Local talent at The Cabin ‘refreshes’ indie-alternative genre

Minneapolis native’s performance Friday evening easy-going and spirited


Photo by Katy Macek

Minneapolis-based musician Jourdan Myers performs “Fire Light”, the title song on her second album, “Ruin Me With Love,” Friday night at The Cabin.

Story by Katy Macek, Currents Editor

Armed with an electric keyboard and VoiceLive Play, a device that modifies voices, local talent Jourdan Myers warmed up an unfamiliar crowd Friday night in The Cabin by sharing her own take on indie-alternative music and attempts at awkward conversation with the audience.

Myers, a Minneapolis based artist, performed two hours for a crowd that grew from just a handful of members to over 20 by the end of the night, thanking them for coming and apologizing for her awkward comments.

“I’m going to take a drink of water and then I’m going to play the next song,” she told the crowd. “Sorry, I’m awkward. Sometimes it works and sometimes it just makes people uncomfortable.”

Awkward, maybe, but the audience was supportive of Myers all the way through, clapping and stomping along when asked and cheering her on.

Matthew Mantel, senior philosophy major, was in attendance for the performance but had seen her perform in January at Acoustic Cafe, the only other time she has played in the area.

Mantel said she reached out to him on Facebook, asking him to bring friends to her show, and he did not disappoint, bringing two others with him.

He came to the performance because he wanted to hear her music again, he said.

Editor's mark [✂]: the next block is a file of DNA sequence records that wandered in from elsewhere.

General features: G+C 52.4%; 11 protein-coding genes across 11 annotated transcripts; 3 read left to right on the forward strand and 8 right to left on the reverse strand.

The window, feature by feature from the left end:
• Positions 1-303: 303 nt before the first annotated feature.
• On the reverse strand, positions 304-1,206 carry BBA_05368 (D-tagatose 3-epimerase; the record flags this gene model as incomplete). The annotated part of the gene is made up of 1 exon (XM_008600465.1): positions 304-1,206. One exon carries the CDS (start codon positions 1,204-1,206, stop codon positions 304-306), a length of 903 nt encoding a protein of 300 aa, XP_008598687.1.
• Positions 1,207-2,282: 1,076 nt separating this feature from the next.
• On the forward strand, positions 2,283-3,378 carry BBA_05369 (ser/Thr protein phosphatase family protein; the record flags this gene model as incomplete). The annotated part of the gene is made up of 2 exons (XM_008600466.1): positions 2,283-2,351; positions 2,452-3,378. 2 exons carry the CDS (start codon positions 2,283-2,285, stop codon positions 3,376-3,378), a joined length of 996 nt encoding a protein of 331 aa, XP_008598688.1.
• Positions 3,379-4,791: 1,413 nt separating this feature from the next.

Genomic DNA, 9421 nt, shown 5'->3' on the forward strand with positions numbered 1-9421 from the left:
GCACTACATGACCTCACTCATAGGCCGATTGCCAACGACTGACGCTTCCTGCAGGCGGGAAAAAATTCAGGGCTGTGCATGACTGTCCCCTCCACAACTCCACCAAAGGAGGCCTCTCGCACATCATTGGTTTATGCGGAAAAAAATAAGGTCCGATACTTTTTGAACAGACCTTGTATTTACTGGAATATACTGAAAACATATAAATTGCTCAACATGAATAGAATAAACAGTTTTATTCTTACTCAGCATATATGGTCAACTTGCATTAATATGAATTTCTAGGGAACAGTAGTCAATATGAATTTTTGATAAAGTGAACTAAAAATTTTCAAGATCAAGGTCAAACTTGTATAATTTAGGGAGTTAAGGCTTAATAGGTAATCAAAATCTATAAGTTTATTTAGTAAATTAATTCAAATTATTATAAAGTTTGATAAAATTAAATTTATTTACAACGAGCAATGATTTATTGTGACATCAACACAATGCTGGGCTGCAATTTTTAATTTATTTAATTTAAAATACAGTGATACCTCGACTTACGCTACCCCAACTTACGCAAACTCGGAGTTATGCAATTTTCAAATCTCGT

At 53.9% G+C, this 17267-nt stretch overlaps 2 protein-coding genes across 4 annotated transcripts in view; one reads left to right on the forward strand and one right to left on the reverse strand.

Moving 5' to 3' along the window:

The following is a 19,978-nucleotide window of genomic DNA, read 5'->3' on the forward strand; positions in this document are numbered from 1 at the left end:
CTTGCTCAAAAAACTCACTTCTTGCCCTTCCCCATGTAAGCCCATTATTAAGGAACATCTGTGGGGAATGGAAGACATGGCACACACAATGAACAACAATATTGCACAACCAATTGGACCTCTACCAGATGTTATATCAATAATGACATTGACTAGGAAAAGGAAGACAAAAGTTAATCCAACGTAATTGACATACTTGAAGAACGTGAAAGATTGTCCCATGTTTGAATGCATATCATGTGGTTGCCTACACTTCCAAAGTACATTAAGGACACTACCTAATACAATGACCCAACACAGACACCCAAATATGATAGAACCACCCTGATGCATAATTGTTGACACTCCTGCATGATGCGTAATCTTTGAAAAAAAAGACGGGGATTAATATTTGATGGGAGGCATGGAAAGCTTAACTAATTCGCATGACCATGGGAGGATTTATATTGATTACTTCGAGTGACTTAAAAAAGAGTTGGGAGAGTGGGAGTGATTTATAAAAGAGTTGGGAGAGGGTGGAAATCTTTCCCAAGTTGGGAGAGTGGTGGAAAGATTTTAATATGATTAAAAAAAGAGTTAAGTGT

“I thought she was really inspiring,” he said. “Her whole outlook on alternative music is refreshing. She had this indie electronica style, which I like.”

While he could sense Myers was nervous playing for an unfamiliar crowd, he could tell by the end of the evening she had taken control of the room.

“As the night went on, the second half especially, there was a lot more confidence and enthusiasm on her behalf,” Mantel said. “She just kind of warmed up and I felt like that was really cool to see that transition, her feeling comfortable to perform.”

The set included many songs off her second album, “Ruin Me With Love,” and covers by some of her favorite artists, all of which she incorporated her own unique style.

Overall, Myers said she enjoyed the night and had a fun time, despite a few minor bumps in the road. Her favorite part was having the room full of people who didn’t know her but were willing to listen.

“That’s always a challenge is finding new people to play for,” she said. “It was really fun to be in a room full of good listeners. People stayed for the full two hours and they didn’t get bored. That was really encouraging.”

While she first began doing music professionally last June, Myers said she has been singing and playing the piano since before she could read. When she was younger her mom would make picture flashcards of the words so Myers could sing them.

“My mom had drawn pictures of symbols of like raindrops on roses and whiskers on kittens,” she said.

She went on to win her high school’s Eden Prairie Idol competition and sang around her hometown. Though she wrote and released her first album around the time she graduated with a Spanish major and business minor, Myers took a job in investment banking for two years after graduation.

Then, after suffering from a serious illness, Myers left her job and saw the opening as a chance to return to her musical passion.

“I was like ‘this is my chance to reinvent myself’ and so I took the opportunity,” she said. “Since I just kind of finished my second record, I was like I’m going to take this opportunity to just start over.”

Her favorite part about writing music is that, while it is hers, it’s also whatever the audience makes of it.

“Once it’s out of my mouth, it becomes someone else’s story,” she said. “It can be thousands of stories because it’s meaningful to everyone. And I would hope that through that people would feel known and understood because the music was able to articulate something maybe they haven’t been able to say.”